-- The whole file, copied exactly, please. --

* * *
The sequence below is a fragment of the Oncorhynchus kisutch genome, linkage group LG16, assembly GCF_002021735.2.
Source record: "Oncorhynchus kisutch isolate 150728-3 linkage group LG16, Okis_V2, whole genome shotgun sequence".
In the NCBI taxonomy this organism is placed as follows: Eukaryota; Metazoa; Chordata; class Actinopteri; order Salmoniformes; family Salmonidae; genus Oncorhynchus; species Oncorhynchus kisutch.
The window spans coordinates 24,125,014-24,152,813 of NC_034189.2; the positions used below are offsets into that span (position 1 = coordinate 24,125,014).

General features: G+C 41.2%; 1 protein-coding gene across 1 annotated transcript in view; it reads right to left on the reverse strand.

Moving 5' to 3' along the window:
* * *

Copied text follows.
The sequence below is a fragment of the Oncorhynchus kisutch genome, linkage group LG16, assembly GCF_002021735.2.
Source record: "Oncorhynchus kisutch isolate 150728-3 linkage group LG16, Okis_V2, whole genome shotgun sequence".
In the NCBI taxonomy this organism is placed as follows: Eukaryota; Metazoa; Chordata; class Actinopteri; order Salmoniformes; family Salmonidae; genus Oncorhynchus; species Oncorhynchus kisutch.
The window spans coordinates 24,125,014-24,152,813 of NC_034189.2; the positions used below are offsets into that span (position 1 = coordinate 24,125,014).

General features: G+C 41.2%; 1 protein-coding gene across 1 annotated transcript in view; it reads right to left on the reverse strand.

Moving 5' to 3' along the window: